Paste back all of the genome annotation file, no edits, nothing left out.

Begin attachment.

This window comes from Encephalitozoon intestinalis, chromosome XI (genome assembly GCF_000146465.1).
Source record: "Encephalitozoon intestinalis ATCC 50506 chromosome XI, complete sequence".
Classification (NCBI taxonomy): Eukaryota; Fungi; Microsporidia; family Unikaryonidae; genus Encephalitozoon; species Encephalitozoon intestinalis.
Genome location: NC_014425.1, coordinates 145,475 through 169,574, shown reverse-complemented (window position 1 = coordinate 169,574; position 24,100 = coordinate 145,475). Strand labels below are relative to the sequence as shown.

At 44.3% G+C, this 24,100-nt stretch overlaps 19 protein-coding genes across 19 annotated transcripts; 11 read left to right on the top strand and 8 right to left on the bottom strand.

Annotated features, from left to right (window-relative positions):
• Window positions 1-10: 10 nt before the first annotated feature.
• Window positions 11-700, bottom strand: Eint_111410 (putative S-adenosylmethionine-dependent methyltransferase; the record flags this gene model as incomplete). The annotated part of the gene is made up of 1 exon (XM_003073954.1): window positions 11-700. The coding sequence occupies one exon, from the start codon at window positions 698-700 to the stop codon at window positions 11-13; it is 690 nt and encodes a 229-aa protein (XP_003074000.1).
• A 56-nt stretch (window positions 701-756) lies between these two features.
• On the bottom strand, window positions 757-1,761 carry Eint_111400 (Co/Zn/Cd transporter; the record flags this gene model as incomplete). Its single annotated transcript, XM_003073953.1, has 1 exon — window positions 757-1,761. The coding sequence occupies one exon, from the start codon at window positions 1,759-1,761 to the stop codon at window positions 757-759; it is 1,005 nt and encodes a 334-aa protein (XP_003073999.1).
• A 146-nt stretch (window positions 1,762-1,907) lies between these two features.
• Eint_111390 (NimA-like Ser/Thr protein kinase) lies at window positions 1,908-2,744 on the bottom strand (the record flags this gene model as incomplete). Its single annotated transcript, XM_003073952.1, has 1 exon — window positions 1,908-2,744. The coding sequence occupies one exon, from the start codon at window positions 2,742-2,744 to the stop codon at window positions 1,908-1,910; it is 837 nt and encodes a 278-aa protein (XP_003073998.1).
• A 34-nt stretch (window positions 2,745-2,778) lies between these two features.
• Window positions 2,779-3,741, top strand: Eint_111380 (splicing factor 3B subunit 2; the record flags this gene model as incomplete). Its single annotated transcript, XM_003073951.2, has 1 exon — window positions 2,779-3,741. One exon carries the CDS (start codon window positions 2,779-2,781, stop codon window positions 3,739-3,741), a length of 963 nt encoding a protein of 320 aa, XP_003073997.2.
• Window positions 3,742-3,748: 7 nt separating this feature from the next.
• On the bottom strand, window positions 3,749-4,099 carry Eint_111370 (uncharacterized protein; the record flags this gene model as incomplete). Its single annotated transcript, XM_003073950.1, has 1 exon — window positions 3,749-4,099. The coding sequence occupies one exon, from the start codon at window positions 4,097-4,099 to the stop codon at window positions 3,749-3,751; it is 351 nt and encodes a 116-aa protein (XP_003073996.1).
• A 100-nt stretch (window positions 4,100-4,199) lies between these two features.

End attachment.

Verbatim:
This window comes from Encephalitozoon intestinalis, chromosome XI (genome assembly GCF_000146465.1).
Source record: "Encephalitozoon intestinalis ATCC 50506 chromosome XI, complete sequence".
Classification (NCBI taxonomy): Eukaryota; Fungi; Microsporidia; family Unikaryonidae; genus Encephalitozoon; species Encephalitozoon intestinalis.
Genome location: NC_014425.1, coordinates 145,475 through 169,574, shown reverse-complemented (window position 1 = coordinate 169,574; position 24,100 = coordinate 145,475). Strand labels below are relative to the sequence as shown.

At 44.3% G+C, this 24,100-nt stretch overlaps 19 protein-coding genes across 19 annotated transcripts; 11 read left to right on the top strand and 8 right to left on the bottom strand.

Annotated features, from left to right (window-relative positions):
• Window positions 1-10: 10 nt before the first annotated feature.
• Window positions 11-700, bottom strand: Eint_111410 (putative S-adenosylmethionine-dependent methyltransferase; the record flags this gene model as incomplete). The annotated part of the gene is made up of 1 exon (XM_003073954.1): window positions 11-700. The coding sequence occupies one exon, from the start codon at window positions 698-700 to the stop codon at window positions 11-13; it is 690 nt and encodes a 229-aa protein (XP_003074000.1).
• A 56-nt stretch (window positions 701-756) lies between these two features.
• On the bottom strand, window positions 757-1,761 carry Eint_111400 (Co/Zn/Cd transporter; the record flags this gene model as incomplete). Its single annotated transcript, XM_003073953.1, has 1 exon — window positions 757-1,761. The coding sequence occupies one exon, from the start codon at window positions 1,759-1,761 to the stop codon at window positions 757-759; it is 1,005 nt and encodes a 334-aa protein (XP_003073999.1).
• A 146-nt stretch (window positions 1,762-1,907) lies between these two features.
• Eint_111390 (NimA-like Ser/Thr protein kinase) lies at window positions 1,908-2,744 on the bottom strand (the record flags this gene model as incomplete). Its single annotated transcript, XM_003073952.1, has 1 exon — window positions 1,908-2,744. The coding sequence occupies one exon, from the start codon at window positions 2,742-2,744 to the stop codon at window positions 1,908-1,910; it is 837 nt and encodes a 278-aa protein (XP_003073998.1).
• A 34-nt stretch (window positions 2,745-2,778) lies between these two features.
• Window positions 2,779-3,741, top strand: Eint_111380 (splicing factor 3B subunit 2; the record flags this gene model as incomplete). Its single annotated transcript, XM_003073951.2, has 1 exon — window positions 2,779-3,741. One exon carries the CDS (start codon window positions 2,779-2,781, stop codon window positions 3,739-3,741), a length of 963 nt encoding a protein of 320 aa, XP_003073997.2.
• Window positions 3,742-3,748: 7 nt separating this feature from the next.
• On the bottom strand, window positions 3,749-4,099 carry Eint_111370 (uncharacterized protein; the record flags this gene model as incomplete). Its single annotated transcript, XM_003073950.1, has 1 exon — window positions 3,749-4,099. The coding sequence occupies one exon, from the start codon at window positions 4,097-4,099 to the stop codon at window positions 3,749-3,751; it is 351 nt and encodes a 116-aa protein (XP_003073996.1).
• A 100-nt stretch (window positions 4,100-4,199) lies between these two features.